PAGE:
WA tenants should be allowed to fix TVs or heavy furniture to the wall of a rental, a coroner has recommended following the crush-death of a Yokine toddler.
Skye Quartermaine’s 22-month-old son Reef was tragically crushed at the family’s rented home in October 2013.
An inquest into his death in October was told Ms Quartermaine had put Reef to bed about 11.30am and when she checked on him two hours later he was sound asleep.
When she returned to check on him again at 2.45pm, she found the 1.25m tallboy, which was not secured to the wall, had fallen forward and had landed on her baby’s chest.
Ms Quartermaine managed to lift the drawers off the toddler but he was not breathing.
She rushed outside to her neighbour, who was also her landlord, who was unsuccessful in his attempts to revive him.
Ms Quartermaine said the drawers in her son’s room were not bolted to the wall because her landlord had banned her from doing so. She called for so tenants should have the right by law to secure furniture to the walls of their rental properties without ramifications from their landlords.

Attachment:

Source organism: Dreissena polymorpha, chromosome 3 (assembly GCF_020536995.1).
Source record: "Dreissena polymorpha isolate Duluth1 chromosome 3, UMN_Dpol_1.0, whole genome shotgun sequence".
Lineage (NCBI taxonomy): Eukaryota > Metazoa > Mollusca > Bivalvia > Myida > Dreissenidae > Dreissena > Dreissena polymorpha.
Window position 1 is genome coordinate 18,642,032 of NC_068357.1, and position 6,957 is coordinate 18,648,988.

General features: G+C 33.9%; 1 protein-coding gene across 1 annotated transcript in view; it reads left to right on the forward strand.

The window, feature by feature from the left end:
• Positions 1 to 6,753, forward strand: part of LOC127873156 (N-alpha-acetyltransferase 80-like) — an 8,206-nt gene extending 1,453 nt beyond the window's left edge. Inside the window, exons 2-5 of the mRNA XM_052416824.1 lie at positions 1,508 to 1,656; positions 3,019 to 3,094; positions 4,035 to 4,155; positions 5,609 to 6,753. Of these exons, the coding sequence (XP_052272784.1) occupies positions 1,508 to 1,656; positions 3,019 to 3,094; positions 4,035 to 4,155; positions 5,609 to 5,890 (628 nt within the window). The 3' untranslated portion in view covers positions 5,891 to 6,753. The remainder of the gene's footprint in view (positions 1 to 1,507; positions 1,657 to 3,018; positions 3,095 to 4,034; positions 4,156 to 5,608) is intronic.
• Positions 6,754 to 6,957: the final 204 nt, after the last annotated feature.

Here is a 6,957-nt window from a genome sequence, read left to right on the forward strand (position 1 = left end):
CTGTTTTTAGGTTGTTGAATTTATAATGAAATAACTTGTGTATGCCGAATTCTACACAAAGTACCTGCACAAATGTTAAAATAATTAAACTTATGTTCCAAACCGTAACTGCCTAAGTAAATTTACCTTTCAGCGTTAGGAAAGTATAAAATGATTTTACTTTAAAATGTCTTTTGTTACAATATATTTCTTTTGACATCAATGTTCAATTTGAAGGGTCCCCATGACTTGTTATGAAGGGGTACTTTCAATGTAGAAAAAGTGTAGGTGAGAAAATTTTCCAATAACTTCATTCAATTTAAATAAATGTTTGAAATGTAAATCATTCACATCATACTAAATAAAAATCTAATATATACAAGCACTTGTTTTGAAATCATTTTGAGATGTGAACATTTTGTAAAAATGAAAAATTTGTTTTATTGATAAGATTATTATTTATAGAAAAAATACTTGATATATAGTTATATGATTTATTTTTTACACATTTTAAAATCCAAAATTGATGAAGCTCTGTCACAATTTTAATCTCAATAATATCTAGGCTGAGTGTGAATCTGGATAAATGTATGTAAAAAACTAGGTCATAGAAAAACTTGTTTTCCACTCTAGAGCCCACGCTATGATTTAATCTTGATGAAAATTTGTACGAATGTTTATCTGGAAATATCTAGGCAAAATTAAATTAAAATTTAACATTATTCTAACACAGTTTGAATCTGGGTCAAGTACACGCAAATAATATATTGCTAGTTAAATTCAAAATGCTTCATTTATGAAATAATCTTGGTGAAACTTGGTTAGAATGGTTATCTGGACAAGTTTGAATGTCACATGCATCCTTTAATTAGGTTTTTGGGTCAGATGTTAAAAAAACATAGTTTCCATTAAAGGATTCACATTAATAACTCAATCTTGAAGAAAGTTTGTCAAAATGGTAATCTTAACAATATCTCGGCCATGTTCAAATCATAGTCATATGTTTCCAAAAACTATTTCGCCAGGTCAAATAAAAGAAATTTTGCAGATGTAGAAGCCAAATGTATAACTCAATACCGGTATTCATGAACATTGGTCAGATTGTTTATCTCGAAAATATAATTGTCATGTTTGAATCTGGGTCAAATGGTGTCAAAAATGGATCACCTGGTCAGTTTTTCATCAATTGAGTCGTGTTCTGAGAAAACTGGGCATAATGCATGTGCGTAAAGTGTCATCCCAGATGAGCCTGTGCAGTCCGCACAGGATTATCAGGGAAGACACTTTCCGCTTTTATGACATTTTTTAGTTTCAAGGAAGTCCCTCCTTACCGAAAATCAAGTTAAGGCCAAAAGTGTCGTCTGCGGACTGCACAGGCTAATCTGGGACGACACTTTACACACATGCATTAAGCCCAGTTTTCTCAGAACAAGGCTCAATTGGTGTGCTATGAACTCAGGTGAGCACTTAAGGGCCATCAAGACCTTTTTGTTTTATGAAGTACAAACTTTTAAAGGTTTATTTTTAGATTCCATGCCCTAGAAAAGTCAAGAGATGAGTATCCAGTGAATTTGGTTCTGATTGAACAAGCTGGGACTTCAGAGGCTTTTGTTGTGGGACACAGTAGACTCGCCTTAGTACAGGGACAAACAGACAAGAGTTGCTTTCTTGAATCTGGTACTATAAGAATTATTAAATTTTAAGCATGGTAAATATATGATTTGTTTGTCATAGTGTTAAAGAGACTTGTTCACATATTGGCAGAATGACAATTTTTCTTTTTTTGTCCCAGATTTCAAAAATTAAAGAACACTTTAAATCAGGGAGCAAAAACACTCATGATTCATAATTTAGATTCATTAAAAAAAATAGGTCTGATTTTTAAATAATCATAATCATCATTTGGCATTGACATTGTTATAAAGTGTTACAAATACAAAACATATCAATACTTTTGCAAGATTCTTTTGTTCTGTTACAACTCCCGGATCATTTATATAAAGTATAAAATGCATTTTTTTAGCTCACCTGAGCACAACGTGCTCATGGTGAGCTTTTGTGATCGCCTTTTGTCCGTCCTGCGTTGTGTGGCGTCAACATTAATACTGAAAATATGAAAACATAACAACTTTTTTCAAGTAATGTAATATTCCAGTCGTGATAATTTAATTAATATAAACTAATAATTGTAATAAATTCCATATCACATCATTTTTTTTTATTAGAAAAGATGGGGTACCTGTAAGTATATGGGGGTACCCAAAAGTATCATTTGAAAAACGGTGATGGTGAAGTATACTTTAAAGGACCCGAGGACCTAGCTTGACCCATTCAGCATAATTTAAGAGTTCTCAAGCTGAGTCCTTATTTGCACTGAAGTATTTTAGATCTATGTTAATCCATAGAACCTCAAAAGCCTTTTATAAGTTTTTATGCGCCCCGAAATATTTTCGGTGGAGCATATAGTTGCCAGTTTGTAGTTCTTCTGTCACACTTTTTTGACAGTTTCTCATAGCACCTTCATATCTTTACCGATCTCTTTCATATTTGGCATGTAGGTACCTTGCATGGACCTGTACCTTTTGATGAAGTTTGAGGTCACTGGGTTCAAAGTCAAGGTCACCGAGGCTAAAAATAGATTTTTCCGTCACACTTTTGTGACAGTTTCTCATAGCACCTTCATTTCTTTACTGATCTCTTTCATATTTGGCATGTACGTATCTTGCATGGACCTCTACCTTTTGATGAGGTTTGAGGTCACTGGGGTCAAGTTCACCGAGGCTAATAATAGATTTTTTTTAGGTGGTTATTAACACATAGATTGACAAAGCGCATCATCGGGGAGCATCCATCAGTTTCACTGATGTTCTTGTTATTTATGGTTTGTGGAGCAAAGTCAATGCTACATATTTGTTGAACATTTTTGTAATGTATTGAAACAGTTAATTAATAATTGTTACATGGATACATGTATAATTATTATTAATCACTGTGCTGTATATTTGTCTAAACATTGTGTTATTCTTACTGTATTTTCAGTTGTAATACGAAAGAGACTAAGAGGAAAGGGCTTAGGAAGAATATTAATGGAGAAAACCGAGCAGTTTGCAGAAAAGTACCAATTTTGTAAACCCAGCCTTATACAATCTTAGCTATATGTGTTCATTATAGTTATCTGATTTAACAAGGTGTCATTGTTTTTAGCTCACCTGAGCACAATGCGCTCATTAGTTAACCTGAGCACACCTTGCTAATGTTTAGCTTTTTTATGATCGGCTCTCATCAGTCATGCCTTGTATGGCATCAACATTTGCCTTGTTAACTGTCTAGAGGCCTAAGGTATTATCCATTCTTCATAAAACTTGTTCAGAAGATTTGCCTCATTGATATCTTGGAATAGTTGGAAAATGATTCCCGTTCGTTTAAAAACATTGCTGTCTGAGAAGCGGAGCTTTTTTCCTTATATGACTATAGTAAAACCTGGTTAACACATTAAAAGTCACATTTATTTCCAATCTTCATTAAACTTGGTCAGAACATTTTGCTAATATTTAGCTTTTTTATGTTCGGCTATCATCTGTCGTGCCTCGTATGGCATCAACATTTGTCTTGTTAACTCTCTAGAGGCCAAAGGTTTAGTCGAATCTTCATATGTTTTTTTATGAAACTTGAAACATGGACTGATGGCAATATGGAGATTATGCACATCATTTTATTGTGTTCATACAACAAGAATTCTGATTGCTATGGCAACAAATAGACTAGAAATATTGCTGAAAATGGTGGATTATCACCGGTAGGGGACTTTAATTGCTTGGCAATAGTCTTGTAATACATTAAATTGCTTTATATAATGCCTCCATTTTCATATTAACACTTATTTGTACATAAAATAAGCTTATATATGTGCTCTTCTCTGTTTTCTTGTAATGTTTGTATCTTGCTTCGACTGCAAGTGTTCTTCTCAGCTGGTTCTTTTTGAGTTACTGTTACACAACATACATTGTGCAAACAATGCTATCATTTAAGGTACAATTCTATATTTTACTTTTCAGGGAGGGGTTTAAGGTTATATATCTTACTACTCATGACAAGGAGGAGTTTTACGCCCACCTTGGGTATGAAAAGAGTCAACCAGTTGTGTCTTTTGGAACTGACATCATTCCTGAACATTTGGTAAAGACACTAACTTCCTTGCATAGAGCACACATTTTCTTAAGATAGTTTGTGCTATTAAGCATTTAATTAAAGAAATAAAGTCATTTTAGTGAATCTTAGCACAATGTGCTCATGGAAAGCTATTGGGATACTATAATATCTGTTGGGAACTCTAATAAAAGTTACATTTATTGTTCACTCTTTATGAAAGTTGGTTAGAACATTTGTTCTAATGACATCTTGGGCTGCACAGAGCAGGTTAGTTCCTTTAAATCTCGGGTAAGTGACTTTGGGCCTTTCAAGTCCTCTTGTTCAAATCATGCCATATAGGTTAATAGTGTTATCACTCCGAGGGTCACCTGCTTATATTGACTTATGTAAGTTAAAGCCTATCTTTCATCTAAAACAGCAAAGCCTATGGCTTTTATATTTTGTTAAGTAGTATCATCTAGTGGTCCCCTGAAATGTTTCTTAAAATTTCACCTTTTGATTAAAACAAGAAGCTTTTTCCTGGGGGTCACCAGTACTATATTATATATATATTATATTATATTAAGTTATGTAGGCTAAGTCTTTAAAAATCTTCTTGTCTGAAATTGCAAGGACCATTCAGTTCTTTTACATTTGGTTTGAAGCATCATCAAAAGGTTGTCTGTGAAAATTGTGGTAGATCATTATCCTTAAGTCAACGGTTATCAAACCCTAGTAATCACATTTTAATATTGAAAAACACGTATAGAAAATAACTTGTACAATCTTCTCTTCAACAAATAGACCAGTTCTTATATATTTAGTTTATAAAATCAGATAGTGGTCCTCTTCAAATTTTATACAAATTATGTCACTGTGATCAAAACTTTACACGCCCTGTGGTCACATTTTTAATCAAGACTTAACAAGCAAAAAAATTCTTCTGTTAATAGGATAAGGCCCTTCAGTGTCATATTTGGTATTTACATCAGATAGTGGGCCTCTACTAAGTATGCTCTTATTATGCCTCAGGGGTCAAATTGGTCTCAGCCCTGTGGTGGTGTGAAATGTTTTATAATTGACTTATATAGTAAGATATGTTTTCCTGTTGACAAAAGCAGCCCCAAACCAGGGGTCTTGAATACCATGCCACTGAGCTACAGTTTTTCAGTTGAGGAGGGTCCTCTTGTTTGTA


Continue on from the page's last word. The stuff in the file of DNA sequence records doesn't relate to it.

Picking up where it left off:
“A hole in the wall can be fixed, but one in your heart can’t,” Ms Quartermaine said outside court
“You put a hole in the wall and … you can fix it up when you move out. I would fully advocate and work with anybody willing to help change the law to allow parents to bolt back furniture without any ramifications.”
In her findings, coroner Sarah Linton recommended to government that the law be changed as suggested by Ms Quartermaine.
“Reef died as a result of a tragic accident involving a chest of drawers in his room. His death was preventable. It is important for other parents to know that Reef’s death was not an isolated incident and other children have died in similar fashion,” Ms Linton said.
“Nevertheless, the difficulty remains that under the current legislation governing residential tenancies, landlords are entitled to decline consent to a tenant affixing any fixture and remove any fixture that a tenant has affixed to the rental premises without the landlord’s consent.
“I recommend the State government give consideration to amending the Residential Tenancies Act 1987 to ensure that a residential tenancy agreement cannot preclude a tenant from affixing a fixture, if the fixture relates to anchoring a television or item of furniture to a wall for the purposes of child safety.
“It is hoped by Reef’s parents that the publicity surrounding Reef’s death will help to prevent similar deaths. Hopefully, the publicity surrounding this inquest, and potentially consideration by the legislature of the recommendation I have made, may go some way to achieve this aim.”